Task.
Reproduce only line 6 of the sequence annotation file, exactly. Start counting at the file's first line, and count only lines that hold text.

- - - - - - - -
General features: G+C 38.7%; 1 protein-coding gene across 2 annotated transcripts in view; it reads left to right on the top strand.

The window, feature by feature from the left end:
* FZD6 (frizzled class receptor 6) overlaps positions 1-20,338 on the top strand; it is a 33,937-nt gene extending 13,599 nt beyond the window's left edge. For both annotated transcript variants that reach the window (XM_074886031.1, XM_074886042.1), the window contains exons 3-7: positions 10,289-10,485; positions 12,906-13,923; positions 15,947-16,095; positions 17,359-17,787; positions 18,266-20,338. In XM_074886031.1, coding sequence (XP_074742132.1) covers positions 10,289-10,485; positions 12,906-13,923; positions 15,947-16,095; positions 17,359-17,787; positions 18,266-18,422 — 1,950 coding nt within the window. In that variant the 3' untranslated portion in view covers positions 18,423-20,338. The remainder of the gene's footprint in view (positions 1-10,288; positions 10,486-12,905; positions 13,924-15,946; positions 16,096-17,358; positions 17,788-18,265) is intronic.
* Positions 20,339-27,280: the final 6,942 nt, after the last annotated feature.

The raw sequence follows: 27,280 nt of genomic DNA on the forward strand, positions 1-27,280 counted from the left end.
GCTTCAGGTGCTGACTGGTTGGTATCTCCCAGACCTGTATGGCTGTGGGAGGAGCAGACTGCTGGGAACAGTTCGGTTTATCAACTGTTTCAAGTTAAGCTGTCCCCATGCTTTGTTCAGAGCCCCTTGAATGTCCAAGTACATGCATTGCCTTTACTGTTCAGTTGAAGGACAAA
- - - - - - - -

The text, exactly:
GCTTCAGGTGCTGACTGGTTGGTATCTCCCAGACCTGTATGGCTGTGGGAGGAGCAGACTGCTGGGAACAGTTCGGTTTATCAACTGTTTCAAGTTAAGCTGTCCCCATGCTTTGTTCAGAGCCCCTTGAATGTCCAAGTACATGCATTGCCTTTACTGTTCAGTTGAAGGACAAA